The three dimensional (3D) organization of mammalian genomes is tightly linked to gene regulation, as it can
reveal the physical interactions between distal regulatory elements and their target genes. Several recent high-
throughput technologies based on Chromatin Conformation Capture (3C) have emerged (such as 4C, 5C, Hi-C
and ChIA-PET) and given us an unprecedented opportunity to study the higher-order genome organization.
Among them, Hi-C technology is of particular interest due to its unbiased genome-wide coverage that can
measure chromatin interaction intensities between any two given genomic loci.
However, Hi-C data analysis and interpretation are still in the early stages. One of the main challenges is how
to efficiently visualize chromatin interaction data, so that the scientific community to visualize and use it for
their own research. In addition, due to the complex experimental procedure and high sequencing cost, Hi-C
has only been performed in a limited number of cell/tissue types. Finally, the underlying mechanism of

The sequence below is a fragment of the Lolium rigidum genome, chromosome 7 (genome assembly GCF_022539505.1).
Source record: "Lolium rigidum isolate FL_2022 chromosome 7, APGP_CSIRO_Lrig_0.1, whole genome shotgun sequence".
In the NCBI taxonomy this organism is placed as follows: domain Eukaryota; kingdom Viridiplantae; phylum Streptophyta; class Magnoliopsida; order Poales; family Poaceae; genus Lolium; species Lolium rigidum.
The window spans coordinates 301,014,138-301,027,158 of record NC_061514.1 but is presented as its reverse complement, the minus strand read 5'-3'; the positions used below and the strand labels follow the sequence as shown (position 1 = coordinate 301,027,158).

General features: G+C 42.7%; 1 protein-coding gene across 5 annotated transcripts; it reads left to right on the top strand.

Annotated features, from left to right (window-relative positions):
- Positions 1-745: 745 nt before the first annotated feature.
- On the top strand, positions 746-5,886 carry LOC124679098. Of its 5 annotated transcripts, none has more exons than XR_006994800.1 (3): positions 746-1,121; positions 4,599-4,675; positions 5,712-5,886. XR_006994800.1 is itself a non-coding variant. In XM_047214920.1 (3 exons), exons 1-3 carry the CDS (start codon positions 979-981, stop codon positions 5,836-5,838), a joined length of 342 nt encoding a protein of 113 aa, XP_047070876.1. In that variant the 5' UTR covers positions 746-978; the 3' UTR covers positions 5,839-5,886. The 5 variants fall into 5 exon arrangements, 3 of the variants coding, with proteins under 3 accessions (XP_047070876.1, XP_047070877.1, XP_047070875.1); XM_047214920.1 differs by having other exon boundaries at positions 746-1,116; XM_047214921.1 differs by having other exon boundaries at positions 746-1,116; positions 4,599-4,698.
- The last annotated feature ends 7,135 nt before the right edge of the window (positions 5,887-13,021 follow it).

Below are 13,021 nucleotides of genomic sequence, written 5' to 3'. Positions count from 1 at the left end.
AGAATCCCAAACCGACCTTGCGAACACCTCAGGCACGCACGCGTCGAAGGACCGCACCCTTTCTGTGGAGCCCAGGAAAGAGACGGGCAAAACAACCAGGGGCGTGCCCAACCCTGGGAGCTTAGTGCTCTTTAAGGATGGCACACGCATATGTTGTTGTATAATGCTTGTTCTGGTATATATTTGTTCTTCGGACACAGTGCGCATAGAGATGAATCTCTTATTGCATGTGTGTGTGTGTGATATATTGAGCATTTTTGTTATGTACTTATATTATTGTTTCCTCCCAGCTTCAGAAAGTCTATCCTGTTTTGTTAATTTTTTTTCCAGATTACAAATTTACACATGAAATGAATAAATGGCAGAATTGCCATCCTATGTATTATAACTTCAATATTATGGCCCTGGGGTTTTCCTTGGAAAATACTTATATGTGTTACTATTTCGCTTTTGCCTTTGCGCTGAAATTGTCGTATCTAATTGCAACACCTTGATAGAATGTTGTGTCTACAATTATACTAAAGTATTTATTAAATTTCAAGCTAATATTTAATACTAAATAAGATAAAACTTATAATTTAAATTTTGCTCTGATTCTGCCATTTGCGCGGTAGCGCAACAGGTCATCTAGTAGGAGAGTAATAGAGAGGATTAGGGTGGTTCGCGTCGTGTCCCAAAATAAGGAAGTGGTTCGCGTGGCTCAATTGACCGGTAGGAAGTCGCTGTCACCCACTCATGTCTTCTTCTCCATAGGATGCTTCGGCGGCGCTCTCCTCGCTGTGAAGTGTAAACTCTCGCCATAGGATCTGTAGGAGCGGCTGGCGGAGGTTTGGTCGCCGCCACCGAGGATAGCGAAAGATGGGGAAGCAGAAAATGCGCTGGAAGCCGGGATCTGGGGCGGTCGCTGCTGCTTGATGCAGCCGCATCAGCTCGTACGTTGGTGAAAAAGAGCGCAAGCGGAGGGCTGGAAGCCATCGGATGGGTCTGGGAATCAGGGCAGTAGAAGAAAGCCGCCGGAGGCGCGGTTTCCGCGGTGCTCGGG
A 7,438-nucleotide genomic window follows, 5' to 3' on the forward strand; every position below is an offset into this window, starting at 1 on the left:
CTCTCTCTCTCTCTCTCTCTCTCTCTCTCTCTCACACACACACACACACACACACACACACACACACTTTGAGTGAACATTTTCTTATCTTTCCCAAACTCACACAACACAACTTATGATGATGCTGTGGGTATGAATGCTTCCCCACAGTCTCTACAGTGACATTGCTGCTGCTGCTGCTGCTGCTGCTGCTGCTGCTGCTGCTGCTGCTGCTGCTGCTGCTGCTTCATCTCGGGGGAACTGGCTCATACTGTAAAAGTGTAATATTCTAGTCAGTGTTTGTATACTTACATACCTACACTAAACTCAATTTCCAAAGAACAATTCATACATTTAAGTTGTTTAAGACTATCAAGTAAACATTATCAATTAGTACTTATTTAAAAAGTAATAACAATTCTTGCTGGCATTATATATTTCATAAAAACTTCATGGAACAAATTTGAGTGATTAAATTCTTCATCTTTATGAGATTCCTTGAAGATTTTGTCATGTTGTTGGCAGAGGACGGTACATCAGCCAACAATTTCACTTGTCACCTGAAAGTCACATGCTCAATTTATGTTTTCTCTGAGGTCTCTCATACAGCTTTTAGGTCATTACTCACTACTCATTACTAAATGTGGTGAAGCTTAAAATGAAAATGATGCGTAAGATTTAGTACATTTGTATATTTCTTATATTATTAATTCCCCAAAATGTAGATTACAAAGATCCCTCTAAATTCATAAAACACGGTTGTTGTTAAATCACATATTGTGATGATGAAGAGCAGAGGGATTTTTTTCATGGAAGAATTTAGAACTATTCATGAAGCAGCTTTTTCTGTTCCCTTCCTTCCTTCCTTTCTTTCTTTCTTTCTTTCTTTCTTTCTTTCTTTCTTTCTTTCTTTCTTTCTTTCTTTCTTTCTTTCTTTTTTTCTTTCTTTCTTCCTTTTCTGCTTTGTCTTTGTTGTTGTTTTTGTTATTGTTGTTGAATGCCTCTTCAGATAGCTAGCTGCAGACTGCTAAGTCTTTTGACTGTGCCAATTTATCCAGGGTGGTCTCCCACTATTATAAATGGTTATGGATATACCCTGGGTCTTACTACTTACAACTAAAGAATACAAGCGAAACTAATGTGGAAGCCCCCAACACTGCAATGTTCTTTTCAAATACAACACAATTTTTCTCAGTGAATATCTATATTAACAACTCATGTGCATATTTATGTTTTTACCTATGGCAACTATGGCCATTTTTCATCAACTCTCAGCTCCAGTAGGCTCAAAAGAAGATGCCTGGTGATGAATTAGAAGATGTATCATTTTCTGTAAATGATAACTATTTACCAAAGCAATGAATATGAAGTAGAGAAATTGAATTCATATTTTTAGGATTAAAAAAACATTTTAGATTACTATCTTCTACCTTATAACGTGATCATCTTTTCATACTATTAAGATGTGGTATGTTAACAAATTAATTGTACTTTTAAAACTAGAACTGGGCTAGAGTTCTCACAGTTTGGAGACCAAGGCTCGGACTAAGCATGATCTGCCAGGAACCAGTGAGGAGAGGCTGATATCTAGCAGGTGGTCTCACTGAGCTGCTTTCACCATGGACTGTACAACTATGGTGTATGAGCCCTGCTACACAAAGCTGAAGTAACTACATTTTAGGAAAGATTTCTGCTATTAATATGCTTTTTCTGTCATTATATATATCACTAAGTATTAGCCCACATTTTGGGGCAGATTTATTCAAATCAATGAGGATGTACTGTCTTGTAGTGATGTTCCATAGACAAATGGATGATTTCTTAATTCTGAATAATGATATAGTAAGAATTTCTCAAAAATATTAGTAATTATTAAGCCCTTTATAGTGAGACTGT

chromatin interactions remains largely unclear. Therefore, the PI will propose the following aims:
Aim 1. Build an interactive and customizable 3D genome browser. We will build an interactive and
customizable 3D browser, which allows users to navigate Hi-C data and other high-throughput chromatin
organization data, including ChIA-PET and Capture Hi-C. We have built a prototype of the 3D genome browser
(www.3dgenome.org). Our browser will allow users to conveniently browse chromatin interaction data with
other data types (such as ChIP-Seq and RNA-Seq) from the genomic region in the same window
simultaneously. Our system will also empower the users to create their own session and query their own Hi-C
and other epigenomic data. Aim 2. Impute chromatin interaction using other genomic/epigenomic
information. We will predict Hi-C interaction frequencies using other available genomic and epigenomic data
in the same cell type, such as ChIP-Seq data for histone modifications and transcription factors. We will build
our prediction model and then systematically impute Hi-C interaction matrices for all 127 cell types whose
epigenomes are available thanks to recent effort by the ENCODE and Roadmap Epigenome projects. Aim 3.
Perform validation experiments for computational method in aim 1 and 2. We will perform 20 3C
experiments in hESC and GM cell lines, coupled with genome engineering by CRISPR/Cas9, to evaluate Hi-C
prediction method in aim 2.